I do not remember the first year I sat through a session at a Council for Economic Education annual conference but it was over a decade ago and it was probably Mark Schug.  It seemed as though each year we have had more and more.  This year’s sessions were no exception.  I was more than happy to listen as Mike Raymer of the Georgia Council on Economic Education and his co-presenter held their session “Take Me Out to the Ball Game….For Some Economics” because I knew I would probably relate given the years of seat time at my son’s 13 seasons of baseball games.  Sports has definitely taken the spotlight as a very effective way to help students connect economic concepts to something thing they relate to and understand besides using the old widget examples used in my economics class years ago.  

The Council for Economic Education has made a great start at pulling some sports and economics lessons together.  Teachers can find these free online lessons and many more on EconEdLink.

Economics of Sports:  https://www.econedlink.org/topics/9

If you haven’t already taken a look at them, you should peruse the list of enticing titles and check out a few lessons.  Many of these topics can be adapted for other grade levels. These lessons are guaranteed to make your sports fan students try something new and good for them in your classroom.  It is just like adding a little cream cheese frosting to zucchini cake.

LeBron J

Should LeBron James Mow His Own Yard?

Summer Olympics J  Summer Games Worth It?

Scalping J The Economics of Ticket Scalping

 

 

 

 

Check out our site for even more: Economics of Sports

Structured Academic Controversy – Lewis and Clark Edition!  

Today’s post is written by Cheney, Kansas middle and high social studies teacher Jill Weber. Jill is the 2016 Gilder Lehrman Kansas History Teacher of the Year.


Sometimes it all goes right. Thursday morning I didn’t think the day was going to turn out. It was just one of those rough mornings. Bad news and frustrations everywhere I looked. Before class started, I thought

Man, I’m gonna really have to fake-it-to-make-it today.

But then class started, and we got rolling with our topic and activity. By the end of my first block I knew I wasn’t gonna have to “fake it.” Today was AWESOME!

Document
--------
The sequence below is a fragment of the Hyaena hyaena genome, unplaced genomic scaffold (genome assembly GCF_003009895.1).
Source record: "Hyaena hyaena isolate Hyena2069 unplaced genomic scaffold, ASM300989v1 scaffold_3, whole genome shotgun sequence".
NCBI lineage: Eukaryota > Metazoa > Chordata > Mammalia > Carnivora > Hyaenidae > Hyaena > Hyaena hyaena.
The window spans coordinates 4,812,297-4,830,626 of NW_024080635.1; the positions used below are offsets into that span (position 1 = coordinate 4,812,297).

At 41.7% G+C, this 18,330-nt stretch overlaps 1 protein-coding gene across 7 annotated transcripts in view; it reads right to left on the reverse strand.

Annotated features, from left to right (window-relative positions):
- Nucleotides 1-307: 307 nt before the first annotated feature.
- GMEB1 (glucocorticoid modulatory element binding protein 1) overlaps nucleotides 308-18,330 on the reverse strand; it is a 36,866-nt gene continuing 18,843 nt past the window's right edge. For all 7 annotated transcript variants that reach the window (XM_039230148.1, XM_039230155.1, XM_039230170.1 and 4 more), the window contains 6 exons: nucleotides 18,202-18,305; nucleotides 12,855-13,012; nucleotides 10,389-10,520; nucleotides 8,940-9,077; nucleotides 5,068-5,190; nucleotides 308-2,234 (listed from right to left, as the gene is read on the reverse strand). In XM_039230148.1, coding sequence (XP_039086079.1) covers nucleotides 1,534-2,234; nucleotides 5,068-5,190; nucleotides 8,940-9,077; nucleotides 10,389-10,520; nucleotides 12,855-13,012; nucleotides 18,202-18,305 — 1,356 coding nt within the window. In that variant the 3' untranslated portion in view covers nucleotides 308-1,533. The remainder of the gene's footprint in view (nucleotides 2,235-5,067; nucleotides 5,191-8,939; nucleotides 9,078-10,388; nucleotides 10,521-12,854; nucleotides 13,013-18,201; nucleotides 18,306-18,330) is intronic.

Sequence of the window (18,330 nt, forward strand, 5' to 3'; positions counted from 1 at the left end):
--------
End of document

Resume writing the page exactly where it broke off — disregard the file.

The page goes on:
And it was made possible by the Structured Academic Controversy (SAC) activity I found using Stanford History Education Group. If you aren’t using SHEG in your classes . . . get on it! Seriously one of the best resources out there for incorporating and teaching with primary sources.

The SAC provides a controversial questions, documents for research, and the procedure for students to participate in small group debates. Students learn how to argue with evidence! And middle school students LOVE to argue!

The entire activity took two full class periods (we are on a block schedule, so two 75 min. classes) Here’s how it went down . . . Continue reading Structured Academic Controversy – Lewis and Clark Edition!  

International Holocaust Remembrance Day: Instructional resources

January 27th marks the liberation of Auschwitz-Birkenau, the largest Nazi death camp. In 2005, the United Nations established International Holocaust Remembrance Day commemorating the tragedy of the Holocaust that occurred during the Second World War.

And while you may not be teaching a class that specifically focuses on the events of 1941-1945 as well as earlier discrimination and persecution under the Nazi government, it does provide a chance to connect those events to similar genocides both past and present. And to other acts of discrimination and persecution happening around the world and in the United States.

By remembering the Holocaust, we can honor survivors and challenge ourselves to use the lessons of their experience to inform our lives today.

There are many resources available. You might start with these:

Never forget.